And it's unnecessary. Paula Richey spent the entire book worldbuilding. It's shown in almost ever interaction between the two, and their actions.

If David Weber could do this in his novels, they'd be at least 20% shorter.

The impressive thing is that Penance created and explained an entire alien civilization with stopping to spell out how it worked. And it works like Ming the Merciless learned to make an entire generation put themselves in debt, and be in chains forever. I didn't know he was a Democrat. Paula does a great job of making and unrepentant SOB you just want to see have a stake rammed through his heart.

And, at the same time, Penance spells out a lot of life on the streets for Heroes Unleashed. Every time I expect them to go bigger, they manage to do a lot with very little. Paula manages to take one element and write a good chunk of the book around it.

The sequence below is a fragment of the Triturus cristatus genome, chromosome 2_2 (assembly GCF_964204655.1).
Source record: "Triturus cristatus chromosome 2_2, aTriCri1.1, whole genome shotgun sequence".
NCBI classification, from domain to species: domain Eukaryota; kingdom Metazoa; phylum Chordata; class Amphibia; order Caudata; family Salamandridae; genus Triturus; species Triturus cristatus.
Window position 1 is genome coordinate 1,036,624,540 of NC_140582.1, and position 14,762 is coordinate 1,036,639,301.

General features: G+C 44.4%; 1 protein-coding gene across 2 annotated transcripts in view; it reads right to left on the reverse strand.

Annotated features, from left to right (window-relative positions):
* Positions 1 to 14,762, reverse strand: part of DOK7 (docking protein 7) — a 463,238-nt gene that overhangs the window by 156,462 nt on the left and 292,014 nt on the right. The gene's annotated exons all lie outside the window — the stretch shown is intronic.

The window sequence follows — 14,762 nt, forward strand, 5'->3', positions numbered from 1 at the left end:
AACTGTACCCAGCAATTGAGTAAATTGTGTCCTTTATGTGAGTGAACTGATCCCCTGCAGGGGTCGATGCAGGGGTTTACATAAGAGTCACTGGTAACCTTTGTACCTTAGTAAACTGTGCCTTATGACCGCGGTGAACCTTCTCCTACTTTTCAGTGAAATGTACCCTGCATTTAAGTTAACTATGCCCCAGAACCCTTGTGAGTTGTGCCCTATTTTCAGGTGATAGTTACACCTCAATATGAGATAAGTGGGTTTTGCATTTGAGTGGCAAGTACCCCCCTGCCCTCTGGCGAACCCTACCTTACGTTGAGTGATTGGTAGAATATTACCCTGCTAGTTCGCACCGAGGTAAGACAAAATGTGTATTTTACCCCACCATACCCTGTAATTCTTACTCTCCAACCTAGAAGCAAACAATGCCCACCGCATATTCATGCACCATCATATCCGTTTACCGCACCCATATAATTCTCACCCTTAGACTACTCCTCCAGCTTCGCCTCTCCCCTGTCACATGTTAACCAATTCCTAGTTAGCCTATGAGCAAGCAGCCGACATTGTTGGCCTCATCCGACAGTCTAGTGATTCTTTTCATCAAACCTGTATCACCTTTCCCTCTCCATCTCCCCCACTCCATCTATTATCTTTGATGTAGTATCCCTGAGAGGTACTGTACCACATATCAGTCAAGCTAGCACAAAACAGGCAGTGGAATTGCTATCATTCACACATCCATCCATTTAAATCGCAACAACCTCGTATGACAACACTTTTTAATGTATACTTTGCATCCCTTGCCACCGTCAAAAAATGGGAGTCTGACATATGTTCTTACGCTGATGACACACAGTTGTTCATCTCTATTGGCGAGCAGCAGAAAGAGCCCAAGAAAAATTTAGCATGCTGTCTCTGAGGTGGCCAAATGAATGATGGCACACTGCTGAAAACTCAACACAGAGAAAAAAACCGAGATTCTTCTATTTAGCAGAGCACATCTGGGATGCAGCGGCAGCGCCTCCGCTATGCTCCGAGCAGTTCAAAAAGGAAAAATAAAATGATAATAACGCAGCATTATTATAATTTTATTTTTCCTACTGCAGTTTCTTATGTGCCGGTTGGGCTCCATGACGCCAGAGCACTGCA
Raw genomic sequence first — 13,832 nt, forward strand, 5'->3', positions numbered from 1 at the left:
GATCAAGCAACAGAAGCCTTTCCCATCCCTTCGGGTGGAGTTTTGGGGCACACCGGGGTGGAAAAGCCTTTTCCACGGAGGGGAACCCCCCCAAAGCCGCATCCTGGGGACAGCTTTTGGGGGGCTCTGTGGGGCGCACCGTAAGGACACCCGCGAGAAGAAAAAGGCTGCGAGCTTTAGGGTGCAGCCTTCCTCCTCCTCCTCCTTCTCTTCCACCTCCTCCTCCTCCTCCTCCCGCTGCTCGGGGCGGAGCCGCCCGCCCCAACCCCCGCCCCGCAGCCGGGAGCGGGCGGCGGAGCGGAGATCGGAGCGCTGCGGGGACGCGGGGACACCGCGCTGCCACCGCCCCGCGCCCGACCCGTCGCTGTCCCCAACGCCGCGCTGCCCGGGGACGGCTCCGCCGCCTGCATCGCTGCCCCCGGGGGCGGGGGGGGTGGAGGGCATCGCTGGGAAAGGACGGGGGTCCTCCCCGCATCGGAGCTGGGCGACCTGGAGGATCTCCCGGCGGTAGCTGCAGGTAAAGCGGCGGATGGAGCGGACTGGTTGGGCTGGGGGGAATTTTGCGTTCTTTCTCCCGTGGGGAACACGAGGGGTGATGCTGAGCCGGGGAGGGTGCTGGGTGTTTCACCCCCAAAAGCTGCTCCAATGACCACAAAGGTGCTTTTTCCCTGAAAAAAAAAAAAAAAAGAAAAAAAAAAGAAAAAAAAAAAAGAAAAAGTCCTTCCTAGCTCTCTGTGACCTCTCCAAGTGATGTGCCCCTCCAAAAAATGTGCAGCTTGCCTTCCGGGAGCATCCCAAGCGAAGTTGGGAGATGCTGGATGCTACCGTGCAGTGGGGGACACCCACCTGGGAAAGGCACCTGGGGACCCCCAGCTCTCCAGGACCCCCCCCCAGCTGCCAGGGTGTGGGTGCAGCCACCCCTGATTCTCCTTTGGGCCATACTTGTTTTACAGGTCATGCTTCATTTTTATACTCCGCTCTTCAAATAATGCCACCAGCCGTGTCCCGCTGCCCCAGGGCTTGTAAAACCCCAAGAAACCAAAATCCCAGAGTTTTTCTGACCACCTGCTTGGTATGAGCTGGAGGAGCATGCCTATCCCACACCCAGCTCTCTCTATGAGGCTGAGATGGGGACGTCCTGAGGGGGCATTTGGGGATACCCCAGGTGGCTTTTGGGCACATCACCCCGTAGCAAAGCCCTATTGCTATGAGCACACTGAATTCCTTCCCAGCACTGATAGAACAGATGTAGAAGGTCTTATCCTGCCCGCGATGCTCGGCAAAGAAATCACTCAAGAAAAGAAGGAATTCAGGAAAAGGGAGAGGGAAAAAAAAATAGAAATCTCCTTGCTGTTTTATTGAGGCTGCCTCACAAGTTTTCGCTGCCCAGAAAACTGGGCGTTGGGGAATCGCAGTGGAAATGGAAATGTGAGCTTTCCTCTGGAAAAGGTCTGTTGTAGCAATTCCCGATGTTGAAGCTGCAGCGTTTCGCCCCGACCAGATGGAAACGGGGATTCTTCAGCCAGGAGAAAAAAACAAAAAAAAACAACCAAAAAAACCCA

There are also at least two threads that tie Penance back to the original Heroes Fall book. 

Not to mention that I enjoyed having the alien invasion spun by the Men in Black as "he's a new supervillain. Nothing to see here." Seriously, if John Ringo did the politics of superpowers, this would be the series he lifted it from.

Not to mention that Paula has a grasp of technology no one points out. For example "your invisibility suit is nice, but what happens if it's really dusty?"

What's the politics?